Anaesthesia explained

Published: 01/03/2021

The anaesthetist

Anaesthetists are doctors who have had specialist training in anaesthesia. Your anaesthetist is responsible for:

  • assessing whether you are fit enough to have the anaesthetic for your operation
  • talking to you about which type of anaesthetic might be best and getting your permission
    (consent) for it
  •  agreeing a plan with you for your anaesthetic and organising pain control afterwards
  • looking after you in the operating theatre and closely monitoring your condition throughout
    the operation
  • looking after you immediately after the operation in the recovery room or in an intensive
    care unit.

Grades of anaesthetist 

Following full training as a doctor, it takes at least seven years to train to be a consultant anaesthetist. A consultant anaesthetist has completed the full anaesthetic training.

In the UK it is a requirement that a named senior anaesthetist is involved in the care of every patient who will be undergoing surgery. This does not mean that a consultant will give every anaesthetic. You can ask to talk to a consultant or senior anaesthetist if you want to.

Specialty and Associate Specialist (SAS) anaesthetists

Other experienced anaesthetists work as specialty doctors or associate specialists. These SAS doctors have at least two years of specialist training in anaesthesia, but many have years of experience working as an anaesthetist. Depending on their skills and experience these doctors may work alone, but can ask for advice or assistance if required.

You may also encounter trust-grade doctors or clinical fellows, who often have less experience and are likely to be supported by a more senior doctor.

Anaesthetists in training

Although they are called trainees, anaesthetists in training are registered doctors who are carefully trained and assessed in each specialty area of anaesthesia. Their title refers to their year of training (ST7 being the most experienced people who are close to starting their consultant posts). All trainee anaesthetists will be appropriately supervised and a consultant is always available if they are needed. You can find out more about the different stages of anaesthetic training here.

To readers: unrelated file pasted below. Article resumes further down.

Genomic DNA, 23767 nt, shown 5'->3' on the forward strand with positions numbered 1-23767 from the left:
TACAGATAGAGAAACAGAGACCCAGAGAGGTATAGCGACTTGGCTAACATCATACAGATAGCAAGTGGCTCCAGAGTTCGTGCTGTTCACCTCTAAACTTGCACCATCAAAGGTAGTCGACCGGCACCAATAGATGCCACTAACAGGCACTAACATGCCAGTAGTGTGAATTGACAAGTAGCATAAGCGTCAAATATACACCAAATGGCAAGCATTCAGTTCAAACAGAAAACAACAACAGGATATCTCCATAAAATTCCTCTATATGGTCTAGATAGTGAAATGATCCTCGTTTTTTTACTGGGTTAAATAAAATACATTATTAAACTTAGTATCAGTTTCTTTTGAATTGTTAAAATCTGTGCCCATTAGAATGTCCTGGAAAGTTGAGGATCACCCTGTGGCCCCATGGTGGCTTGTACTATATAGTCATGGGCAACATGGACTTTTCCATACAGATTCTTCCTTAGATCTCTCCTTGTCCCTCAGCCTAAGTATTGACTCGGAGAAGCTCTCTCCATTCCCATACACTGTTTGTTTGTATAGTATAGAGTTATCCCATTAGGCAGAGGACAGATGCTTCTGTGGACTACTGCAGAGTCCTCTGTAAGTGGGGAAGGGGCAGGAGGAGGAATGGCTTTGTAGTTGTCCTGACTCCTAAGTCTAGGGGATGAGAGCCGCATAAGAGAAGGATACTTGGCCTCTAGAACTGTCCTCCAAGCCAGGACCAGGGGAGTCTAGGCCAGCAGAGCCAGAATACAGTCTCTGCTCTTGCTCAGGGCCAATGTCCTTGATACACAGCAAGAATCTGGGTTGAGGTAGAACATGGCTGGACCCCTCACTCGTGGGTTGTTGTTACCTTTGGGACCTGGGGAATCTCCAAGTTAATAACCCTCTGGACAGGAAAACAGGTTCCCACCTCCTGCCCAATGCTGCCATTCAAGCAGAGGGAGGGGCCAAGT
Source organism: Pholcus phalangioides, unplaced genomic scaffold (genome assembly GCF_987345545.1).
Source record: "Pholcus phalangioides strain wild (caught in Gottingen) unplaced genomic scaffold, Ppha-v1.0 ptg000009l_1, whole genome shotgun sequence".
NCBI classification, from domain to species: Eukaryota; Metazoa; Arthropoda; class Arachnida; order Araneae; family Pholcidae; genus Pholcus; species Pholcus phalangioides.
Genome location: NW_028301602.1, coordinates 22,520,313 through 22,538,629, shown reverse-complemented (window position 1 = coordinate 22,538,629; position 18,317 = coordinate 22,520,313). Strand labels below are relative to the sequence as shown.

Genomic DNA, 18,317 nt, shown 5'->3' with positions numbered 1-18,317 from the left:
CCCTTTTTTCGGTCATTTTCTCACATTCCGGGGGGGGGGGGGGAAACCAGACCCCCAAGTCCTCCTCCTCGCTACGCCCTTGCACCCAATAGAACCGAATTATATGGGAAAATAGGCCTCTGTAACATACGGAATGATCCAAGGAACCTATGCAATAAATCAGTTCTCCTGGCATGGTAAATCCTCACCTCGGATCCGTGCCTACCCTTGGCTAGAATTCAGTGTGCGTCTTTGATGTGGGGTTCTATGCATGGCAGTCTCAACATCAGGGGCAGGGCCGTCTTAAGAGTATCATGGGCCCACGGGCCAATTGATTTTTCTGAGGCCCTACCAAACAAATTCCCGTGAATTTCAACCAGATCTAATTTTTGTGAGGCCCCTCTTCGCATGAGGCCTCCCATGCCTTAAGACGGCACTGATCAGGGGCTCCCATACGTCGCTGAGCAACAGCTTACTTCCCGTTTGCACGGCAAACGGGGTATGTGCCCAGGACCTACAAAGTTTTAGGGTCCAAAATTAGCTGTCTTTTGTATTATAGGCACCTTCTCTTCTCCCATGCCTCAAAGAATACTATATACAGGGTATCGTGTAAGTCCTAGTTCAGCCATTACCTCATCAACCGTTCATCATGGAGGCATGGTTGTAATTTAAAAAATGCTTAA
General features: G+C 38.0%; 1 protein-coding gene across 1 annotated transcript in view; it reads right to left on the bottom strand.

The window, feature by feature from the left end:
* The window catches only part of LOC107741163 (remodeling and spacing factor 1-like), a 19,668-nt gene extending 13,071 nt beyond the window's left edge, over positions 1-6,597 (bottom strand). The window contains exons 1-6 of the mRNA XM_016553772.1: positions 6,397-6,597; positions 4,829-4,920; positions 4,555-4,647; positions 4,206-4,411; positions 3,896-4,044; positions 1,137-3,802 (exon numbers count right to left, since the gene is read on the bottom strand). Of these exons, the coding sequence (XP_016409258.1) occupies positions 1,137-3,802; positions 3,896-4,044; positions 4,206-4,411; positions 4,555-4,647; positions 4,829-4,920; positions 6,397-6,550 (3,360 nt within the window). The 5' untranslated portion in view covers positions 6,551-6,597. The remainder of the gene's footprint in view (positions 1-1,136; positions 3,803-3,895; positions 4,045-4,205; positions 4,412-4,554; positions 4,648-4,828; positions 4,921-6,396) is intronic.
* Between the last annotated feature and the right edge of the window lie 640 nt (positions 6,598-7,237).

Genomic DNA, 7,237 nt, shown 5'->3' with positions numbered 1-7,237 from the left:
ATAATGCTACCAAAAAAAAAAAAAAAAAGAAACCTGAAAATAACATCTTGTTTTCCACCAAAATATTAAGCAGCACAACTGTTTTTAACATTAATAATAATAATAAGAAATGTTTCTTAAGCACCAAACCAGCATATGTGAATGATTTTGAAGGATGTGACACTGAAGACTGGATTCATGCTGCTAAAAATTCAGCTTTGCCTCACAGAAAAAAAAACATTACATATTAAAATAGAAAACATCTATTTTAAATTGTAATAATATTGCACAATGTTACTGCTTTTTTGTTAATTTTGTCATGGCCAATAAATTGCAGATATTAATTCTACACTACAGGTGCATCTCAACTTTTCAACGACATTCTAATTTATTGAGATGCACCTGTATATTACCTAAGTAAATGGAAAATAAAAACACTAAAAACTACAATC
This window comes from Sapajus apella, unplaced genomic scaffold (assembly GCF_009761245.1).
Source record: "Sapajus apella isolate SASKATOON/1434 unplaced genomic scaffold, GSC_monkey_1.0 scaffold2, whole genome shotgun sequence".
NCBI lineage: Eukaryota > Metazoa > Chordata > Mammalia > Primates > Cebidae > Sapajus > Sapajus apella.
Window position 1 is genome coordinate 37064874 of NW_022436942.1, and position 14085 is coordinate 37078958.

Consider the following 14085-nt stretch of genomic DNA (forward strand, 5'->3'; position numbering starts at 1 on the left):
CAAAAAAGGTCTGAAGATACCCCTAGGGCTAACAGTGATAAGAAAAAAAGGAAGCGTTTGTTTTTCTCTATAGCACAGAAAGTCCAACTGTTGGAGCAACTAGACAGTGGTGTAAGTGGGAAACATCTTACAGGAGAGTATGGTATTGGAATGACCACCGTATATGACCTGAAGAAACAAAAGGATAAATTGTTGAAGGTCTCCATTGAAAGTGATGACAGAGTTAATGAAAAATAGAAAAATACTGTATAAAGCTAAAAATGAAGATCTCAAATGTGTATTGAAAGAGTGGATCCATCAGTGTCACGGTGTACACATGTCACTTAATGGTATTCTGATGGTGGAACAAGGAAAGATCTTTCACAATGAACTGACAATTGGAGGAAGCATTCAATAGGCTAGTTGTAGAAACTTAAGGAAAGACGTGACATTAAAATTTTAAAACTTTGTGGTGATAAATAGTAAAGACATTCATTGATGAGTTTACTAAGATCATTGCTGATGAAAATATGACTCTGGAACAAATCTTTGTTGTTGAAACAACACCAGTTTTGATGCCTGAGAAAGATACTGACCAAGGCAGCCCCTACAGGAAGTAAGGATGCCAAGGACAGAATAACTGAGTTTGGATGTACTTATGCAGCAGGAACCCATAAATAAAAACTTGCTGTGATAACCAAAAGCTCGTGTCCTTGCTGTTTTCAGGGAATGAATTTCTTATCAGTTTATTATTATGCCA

The anaesthesia team

Anaesthetists are supported in their work by trained staff. Staff working in theatre all wear the similar scrub suits (cotton tops and trousers) of various colours. All staff should be wearing name badges showing their name and role.

Operating department practitioners (ODP)

These staff have completed a three-year degree course on patient safety and care of the patient. They then work in various roles to support the anaesthetist and the surgeon, and to provide care in the recovery room.

Anaesthesia Associates

Anaesthesia Associates are healthcare professionals who work as part of the anaesthetic team under the supervision of a consultant anaesthetist. They have had dedicated training in anaesthesia to safely administer anaesthetics.

You can find out more about Anaesthesia Associates here.

Theatre nurses

Theatre nurses have completed a full general nursing training and have chosen to specialise in theatre work. An extra six-month training course in anaesthetics allows them to work as an anaesthetic assistant.

Recovery-room staff

Staff in the recovery room may be nurses or ODPs. They will look after you immediately after you leave the operating theatre. They look after your breathing, pain relief and fluids, and monitor you closely until you are ready to return to the ward.

Medical students and other staff in training

There may be staff in training in the theatre. They can only take part in your care if they are carefully supervised and with your permission.